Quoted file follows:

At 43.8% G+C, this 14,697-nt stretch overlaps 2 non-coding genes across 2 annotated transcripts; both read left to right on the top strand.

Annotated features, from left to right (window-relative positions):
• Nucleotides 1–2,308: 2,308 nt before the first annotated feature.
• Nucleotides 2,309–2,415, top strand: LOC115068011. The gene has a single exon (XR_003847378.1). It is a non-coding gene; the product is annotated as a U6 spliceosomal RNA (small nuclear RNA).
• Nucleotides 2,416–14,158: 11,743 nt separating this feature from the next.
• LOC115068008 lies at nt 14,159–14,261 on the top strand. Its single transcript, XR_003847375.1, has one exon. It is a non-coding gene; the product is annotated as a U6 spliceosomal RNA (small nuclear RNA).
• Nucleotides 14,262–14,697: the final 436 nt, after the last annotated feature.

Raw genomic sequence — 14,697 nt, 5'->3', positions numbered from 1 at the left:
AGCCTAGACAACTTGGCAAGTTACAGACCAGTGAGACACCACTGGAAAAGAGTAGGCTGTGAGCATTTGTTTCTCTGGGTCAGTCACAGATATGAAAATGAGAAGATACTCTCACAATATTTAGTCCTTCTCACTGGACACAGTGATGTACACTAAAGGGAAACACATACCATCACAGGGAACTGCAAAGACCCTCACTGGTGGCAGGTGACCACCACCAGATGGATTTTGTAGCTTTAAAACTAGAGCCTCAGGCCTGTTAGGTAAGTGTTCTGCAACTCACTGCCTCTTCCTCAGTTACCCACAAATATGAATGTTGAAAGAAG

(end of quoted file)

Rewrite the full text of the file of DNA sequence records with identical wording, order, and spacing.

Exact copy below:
At 43.8% G+C, this 14,697-nt stretch overlaps 2 non-coding genes across 2 annotated transcripts; both read left to right on the top strand.

Annotated features, from left to right (window-relative positions):
• Nucleotides 1–2,308: 2,308 nt before the first annotated feature.
• Nucleotides 2,309–2,415, top strand: LOC115068011. The gene has a single exon (XR_003847378.1). It is a non-coding gene; the product is annotated as a U6 spliceosomal RNA (small nuclear RNA).
• Nucleotides 2,416–14,158: 11,743 nt separating this feature from the next.
• LOC115068008 lies at nt 14,159–14,261 on the top strand. Its single transcript, XR_003847375.1, has one exon. It is a non-coding gene; the product is annotated as a U6 spliceosomal RNA (small nuclear RNA).
• Nucleotides 14,262–14,697: the final 436 nt, after the last annotated feature.

Raw genomic sequence — 14,697 nt, 5'->3', positions numbered from 1 at the left:
AGCCTAGACAACTTGGCAAGTTACAGACCAGTGAGACACCACTGGAAAAGAGTAGGCTGTGAGCATTTGTTTCTCTGGGTCAGTCACAGATATGAAAATGAGAAGATACTCTCACAATATTTAGTCCTTCTCACTGGACACAGTGATGTACACTAAAGGGAAACACATACCATCACAGGGAACTGCAAAGACCCTCACTGGTGGCAGGTGACCACCACCAGATGGATTTTGTAGCTTTAAAACTAGAGCCTCAGGCCTGTTAGGTAAGTGTTCTGCAACTCACTGCCTCTTCCTCAGTTACCCACAAATATGAATGTTGAAAGAAG